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Linux Mint 13 Xfce
It's been a relatively long time since the Release Candidate arrived, but the final release of Linux Mint 13 Xfce is now available.
The release on Saturday will be good news to those who are looking for a solid, stable alternative to the Gnome and KDE desktops, but to describe it only in those terms would not do it justice. Xfce is a very good desktop itself, and although it is generally thought of as a 'lightweight and fast' alternative, in this distribution it has been configured as a fully-loaded system, essentially the same as the Mint Gnome and KDE versions.
The distribution ISO image is approximately 800MB, which is too large to fit on a CD, so it would have to be burned to a DVD. A better option, in my opinion, is to install from USB flash media. If you have a running Linux system already, you can simply dd the image to a USB stick, or you can use the unetbootin utility to create a bootable USB stick from it.
Either way, once you boot the live image you can run the mintInstall utility to install to your hard drive. The installation process will take about a quarter of an hour: once that is finished you can reboot, log in via the MDM (Mint Display Manager, which replaces the normal GDM or Ubuntu LightDM) and you will get this desktop (pictured).
This should be a very familiar-looking desktop to most Linux users (and Windows users, for that matter) with desktop icons to access your home directory (folder) and the overall file system, and if you have other partitions on your hard drive, they will have icons on the desktop by default at this point also. Mine looks a bit cluttered here because I have a lot of partitions for a lot of different Linux distributions on my systems.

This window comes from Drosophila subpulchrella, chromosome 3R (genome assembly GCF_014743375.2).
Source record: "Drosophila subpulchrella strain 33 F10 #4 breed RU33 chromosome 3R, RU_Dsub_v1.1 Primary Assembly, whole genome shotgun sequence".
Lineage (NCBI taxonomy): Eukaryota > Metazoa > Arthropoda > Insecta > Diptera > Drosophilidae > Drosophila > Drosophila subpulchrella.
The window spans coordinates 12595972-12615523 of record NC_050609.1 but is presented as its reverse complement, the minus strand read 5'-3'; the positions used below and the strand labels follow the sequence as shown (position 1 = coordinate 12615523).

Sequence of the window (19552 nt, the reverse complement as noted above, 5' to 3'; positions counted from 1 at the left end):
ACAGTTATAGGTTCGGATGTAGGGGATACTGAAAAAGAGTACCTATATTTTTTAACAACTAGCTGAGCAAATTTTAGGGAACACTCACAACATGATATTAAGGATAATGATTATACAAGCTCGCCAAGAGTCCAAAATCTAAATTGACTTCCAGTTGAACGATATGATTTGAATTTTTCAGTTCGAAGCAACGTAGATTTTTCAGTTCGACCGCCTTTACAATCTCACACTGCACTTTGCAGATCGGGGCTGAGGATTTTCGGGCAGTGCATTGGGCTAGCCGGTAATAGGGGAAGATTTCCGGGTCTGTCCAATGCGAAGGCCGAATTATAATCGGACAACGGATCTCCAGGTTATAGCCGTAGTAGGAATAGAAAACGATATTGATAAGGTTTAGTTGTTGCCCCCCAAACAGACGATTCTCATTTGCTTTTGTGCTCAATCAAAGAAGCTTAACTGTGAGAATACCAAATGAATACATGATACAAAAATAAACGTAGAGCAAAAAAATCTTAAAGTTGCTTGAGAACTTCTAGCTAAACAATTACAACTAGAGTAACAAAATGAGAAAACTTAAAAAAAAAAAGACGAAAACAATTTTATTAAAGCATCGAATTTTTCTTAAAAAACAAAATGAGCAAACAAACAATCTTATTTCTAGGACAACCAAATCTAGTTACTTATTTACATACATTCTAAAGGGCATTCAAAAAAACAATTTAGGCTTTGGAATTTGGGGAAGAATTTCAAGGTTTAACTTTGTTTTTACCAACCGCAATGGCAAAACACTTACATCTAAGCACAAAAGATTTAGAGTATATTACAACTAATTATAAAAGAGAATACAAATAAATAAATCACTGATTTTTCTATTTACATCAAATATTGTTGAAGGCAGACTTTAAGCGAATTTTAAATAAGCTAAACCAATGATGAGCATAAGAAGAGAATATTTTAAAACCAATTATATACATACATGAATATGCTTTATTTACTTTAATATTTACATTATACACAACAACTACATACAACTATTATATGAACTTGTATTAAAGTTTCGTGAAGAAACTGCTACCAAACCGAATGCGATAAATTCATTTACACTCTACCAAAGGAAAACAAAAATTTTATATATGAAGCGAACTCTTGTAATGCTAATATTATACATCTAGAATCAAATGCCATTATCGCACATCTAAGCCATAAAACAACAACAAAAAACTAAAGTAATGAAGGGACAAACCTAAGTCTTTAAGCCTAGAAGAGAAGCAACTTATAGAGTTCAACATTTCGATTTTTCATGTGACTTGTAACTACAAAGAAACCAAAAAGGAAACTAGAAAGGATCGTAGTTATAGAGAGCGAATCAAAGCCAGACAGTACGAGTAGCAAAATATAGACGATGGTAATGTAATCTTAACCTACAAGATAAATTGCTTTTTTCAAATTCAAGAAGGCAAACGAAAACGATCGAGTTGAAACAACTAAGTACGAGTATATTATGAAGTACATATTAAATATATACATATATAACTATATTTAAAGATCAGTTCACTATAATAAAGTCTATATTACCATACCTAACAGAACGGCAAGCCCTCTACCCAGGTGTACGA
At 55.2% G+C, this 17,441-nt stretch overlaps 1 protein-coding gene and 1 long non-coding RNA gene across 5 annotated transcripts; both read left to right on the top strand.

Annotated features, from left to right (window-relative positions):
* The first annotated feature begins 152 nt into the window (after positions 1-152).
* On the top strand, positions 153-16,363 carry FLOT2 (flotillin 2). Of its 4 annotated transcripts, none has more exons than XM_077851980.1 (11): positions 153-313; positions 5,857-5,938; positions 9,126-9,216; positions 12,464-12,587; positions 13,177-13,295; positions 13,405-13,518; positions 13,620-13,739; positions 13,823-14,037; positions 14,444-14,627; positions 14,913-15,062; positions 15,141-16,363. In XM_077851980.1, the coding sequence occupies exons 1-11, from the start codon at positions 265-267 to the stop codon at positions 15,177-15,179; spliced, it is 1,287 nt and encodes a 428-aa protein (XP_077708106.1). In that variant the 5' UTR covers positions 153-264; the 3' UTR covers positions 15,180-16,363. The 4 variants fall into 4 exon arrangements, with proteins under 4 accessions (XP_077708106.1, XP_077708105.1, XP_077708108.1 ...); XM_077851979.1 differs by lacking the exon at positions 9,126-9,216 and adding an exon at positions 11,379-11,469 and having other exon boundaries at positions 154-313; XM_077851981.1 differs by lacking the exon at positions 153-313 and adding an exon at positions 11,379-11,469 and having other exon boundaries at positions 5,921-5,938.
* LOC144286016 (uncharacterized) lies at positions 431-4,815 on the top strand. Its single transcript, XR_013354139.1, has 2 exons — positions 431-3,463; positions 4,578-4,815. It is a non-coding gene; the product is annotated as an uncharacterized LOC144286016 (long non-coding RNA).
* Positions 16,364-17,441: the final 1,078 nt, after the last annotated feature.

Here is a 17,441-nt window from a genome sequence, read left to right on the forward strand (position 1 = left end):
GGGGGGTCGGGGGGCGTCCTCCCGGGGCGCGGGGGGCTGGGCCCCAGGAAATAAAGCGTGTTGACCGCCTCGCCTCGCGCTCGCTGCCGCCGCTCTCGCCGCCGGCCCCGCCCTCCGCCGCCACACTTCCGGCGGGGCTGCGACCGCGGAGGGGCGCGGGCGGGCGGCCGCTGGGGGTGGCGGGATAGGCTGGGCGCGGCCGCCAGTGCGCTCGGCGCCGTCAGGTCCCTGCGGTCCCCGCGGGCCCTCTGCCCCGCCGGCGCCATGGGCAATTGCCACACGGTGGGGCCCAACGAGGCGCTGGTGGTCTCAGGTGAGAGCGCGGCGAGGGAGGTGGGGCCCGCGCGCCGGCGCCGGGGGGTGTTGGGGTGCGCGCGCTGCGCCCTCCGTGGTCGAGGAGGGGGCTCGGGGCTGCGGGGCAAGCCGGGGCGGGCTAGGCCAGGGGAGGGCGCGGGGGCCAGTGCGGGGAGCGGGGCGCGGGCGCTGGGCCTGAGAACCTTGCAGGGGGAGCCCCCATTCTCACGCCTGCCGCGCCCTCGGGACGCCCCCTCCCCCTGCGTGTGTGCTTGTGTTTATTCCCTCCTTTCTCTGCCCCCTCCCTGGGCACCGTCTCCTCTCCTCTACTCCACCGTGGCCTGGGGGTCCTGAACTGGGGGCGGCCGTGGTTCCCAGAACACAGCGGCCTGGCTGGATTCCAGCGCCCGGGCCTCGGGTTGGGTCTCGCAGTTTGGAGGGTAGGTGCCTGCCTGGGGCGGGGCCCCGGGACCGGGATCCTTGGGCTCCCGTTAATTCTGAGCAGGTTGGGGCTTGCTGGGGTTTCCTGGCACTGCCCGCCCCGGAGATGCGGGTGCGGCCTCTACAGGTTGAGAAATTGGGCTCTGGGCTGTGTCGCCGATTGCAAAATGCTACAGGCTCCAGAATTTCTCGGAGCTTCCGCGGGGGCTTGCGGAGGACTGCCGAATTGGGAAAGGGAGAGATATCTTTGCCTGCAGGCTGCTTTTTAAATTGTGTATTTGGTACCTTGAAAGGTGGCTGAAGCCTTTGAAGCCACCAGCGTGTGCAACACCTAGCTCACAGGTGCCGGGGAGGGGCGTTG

The first thing to do after booting the installed system is to set up a network connection, either wired or wireless, and then let the mintUpdate utility (shown by the shield on the right side of the bottom panel) download and install all the latest updates. All you have to do is click the mintUpdate icon in the panel, which will bring up the following window, and then click Install Updates.
There are a lot of updates available already (roughly 300 at the time of this writing), so this process is likely to take longer than the installation itself did — but even at that with a decent internet connection, it is not likely to take more than 30 minutes or so.
Once that is done, the next thing I do is some 'fine tuning' of the desktop. Most of my computers are netbooks or sub-laptops, with small screens (10"-12", the screen shots shown here were made on my HP Pavilion dm1-3105ez with an 11.6" 1366x768 display), so I don't want to permanently give up the space used by the Panel.